Ahikuntika culture is fast disappearing | Sunday Observer

Ahikuntika culture is fast disappearing

Tambuttegama: These days the future of his community and its traditions rests heavily on the mind of 60-year-old Engethennage Podi Mahattaya. After the demise of his uncle, the former headman, Muttu Sami Appu, Podi Mahattaya took over as the village headman in Kudagama, Tambuttegama, a small hamlet of nomadic people locally known as the Ahikuntika community. Podi Mahattaya says they now prefer to call themselves Sri Lankan Telgus to ensure that their children are not stigmatised by a society which once looked down upon them.

The Telugus

Today, there are nearly 30 000 Telugu people in Sri Lanka spread across seven villages in Tambuttegama, Batticaloa, Vavuniya, Ampara, Galgamuwa, Kalawewa and Mihintale. Originally, coming from Andhra Pradesh in India and once-living a nomadic lifestyle, the Telugus were known to travel from town to town, village to village with their belongings stacked on donkeys while rearing goats and making a living through soothsaying, snake charming and performing monkeys.

Land ownership and a permanent address was an alien concept to them. Podi Mahattaya recalled that their ancestors had instead opted to live in temporary shelters by a road or on any suitable empty land. In a matter of days, they would once again pack up and take to the roads. “That was our tradition,” Podi Mahatataya said.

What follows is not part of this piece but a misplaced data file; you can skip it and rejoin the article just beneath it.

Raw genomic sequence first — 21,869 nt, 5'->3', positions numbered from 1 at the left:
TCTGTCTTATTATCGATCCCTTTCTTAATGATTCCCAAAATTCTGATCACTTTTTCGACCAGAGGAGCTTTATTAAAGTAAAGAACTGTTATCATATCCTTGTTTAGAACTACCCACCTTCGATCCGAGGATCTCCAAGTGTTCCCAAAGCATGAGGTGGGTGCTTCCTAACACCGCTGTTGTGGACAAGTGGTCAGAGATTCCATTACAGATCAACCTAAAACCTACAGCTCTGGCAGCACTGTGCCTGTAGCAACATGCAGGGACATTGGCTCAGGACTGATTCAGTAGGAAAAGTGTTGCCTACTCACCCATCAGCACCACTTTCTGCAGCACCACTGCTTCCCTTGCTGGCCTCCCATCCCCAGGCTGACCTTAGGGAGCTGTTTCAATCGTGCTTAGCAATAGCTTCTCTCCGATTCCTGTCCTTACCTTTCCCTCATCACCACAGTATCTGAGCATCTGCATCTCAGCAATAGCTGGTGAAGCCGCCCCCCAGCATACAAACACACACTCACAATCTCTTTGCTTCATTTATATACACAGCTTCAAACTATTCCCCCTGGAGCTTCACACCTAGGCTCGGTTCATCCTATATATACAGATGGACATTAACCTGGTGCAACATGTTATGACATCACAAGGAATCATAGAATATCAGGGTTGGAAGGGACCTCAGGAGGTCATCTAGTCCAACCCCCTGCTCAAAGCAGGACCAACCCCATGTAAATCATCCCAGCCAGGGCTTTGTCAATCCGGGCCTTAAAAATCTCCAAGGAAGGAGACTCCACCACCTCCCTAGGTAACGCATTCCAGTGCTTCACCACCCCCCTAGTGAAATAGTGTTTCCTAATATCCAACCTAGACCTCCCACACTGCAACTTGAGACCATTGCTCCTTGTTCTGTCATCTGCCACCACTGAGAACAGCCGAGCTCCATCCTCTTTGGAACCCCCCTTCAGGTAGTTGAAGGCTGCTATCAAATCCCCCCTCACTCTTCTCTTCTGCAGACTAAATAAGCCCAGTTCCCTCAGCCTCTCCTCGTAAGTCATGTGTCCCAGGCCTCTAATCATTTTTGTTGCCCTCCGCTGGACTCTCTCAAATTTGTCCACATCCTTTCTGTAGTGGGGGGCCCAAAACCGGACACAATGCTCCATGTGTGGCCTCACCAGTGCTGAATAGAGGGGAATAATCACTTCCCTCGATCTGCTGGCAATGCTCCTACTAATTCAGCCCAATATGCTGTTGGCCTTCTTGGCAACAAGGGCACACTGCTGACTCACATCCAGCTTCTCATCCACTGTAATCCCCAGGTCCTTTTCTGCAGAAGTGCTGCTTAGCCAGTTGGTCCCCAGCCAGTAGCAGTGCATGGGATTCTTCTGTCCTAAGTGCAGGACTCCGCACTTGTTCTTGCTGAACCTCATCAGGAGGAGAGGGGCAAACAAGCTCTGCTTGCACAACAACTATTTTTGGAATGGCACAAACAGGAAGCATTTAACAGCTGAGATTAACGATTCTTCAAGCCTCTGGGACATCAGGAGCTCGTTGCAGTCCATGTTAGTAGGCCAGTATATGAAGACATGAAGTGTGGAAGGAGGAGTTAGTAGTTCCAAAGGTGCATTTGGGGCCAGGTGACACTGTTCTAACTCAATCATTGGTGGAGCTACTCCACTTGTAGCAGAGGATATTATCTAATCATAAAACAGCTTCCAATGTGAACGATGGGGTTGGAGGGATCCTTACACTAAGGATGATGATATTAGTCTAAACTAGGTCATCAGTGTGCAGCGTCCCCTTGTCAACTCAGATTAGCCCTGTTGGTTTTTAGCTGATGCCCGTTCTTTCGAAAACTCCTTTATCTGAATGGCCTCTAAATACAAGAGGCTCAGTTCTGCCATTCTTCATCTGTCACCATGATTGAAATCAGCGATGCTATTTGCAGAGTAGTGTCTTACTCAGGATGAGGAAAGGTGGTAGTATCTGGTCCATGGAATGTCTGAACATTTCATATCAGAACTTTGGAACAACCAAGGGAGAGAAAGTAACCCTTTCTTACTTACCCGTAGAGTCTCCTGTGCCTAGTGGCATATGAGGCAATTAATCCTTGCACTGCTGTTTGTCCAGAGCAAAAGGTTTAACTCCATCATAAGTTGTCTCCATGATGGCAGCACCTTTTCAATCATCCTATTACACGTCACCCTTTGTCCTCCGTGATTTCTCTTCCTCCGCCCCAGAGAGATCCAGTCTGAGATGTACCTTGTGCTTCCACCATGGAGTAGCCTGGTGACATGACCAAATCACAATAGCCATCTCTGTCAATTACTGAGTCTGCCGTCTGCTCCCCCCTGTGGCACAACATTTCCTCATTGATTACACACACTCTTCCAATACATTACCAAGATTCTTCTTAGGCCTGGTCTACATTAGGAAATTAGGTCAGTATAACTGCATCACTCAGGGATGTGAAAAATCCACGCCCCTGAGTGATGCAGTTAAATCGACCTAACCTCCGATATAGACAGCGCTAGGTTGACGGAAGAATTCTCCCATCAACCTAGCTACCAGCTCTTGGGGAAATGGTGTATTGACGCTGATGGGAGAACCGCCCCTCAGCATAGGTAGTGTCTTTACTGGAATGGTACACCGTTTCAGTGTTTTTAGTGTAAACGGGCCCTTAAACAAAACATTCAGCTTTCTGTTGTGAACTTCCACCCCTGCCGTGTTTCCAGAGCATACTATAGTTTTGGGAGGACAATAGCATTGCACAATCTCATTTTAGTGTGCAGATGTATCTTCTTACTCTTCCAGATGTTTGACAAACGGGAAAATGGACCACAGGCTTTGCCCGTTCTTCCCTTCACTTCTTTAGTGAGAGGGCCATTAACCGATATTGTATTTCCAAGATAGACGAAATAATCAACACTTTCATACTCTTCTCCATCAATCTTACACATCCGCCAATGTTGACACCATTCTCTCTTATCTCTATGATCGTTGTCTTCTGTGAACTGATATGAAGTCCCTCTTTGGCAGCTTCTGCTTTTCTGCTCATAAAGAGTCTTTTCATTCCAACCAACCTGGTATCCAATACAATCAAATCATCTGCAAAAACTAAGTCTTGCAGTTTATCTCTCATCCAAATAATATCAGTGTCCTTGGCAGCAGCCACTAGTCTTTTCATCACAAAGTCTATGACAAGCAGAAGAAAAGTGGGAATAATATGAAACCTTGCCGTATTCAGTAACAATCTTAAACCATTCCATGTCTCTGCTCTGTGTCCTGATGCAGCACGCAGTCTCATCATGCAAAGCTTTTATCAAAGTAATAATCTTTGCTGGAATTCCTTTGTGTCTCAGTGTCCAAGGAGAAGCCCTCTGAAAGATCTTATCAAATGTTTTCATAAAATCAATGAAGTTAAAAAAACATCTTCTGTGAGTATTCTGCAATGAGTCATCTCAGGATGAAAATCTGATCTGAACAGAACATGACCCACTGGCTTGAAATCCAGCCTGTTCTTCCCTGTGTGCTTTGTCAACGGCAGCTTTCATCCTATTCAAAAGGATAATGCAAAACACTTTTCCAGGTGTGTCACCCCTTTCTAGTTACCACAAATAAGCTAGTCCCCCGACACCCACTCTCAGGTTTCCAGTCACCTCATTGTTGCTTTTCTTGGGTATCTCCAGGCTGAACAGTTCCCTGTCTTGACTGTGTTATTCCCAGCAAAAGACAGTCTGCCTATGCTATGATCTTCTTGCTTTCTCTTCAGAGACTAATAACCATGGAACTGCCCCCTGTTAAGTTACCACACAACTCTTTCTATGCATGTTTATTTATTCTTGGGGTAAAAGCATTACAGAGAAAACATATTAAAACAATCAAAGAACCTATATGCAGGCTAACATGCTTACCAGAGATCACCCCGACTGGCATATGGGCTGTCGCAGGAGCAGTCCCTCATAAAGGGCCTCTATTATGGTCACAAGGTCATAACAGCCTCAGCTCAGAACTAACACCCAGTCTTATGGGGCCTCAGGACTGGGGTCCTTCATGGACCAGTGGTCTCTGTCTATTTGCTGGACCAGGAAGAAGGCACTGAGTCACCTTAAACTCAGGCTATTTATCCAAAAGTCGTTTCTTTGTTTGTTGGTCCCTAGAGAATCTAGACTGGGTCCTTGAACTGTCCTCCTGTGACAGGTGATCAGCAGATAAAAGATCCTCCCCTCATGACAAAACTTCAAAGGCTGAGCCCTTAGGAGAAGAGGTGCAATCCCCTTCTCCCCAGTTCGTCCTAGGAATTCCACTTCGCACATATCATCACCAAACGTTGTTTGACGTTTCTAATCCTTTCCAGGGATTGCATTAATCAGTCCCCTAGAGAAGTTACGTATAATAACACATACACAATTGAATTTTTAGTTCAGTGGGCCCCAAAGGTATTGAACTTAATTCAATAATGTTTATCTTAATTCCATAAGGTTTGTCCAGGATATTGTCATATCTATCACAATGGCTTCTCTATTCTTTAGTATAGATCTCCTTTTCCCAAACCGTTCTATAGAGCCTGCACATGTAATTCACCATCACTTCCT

But all this changed when Podi Mahattaya’s father and others of his generation were given Sri Lankan citizenship in the 1970s. “President Ranasinghe Premadasa granted us citizenship,” Podi Mahattaya said, adding that the community was also given land to settle on, creating Telugu villages in the North-Western and Eastern provinces of the country.

Drastic changes

Since then, the lives and traditions of the Telugu people have changed drastically. They no longer travel from place to place. Instead of Telugu, they speak a mix of it with Sinhala. Those in Tamil-speaking areas now mainly speak in Tamil.

“It is easier for the children to speak and learn the language used in school as opposed to Telugu which is only used within the community,” Podi Mahattaya said.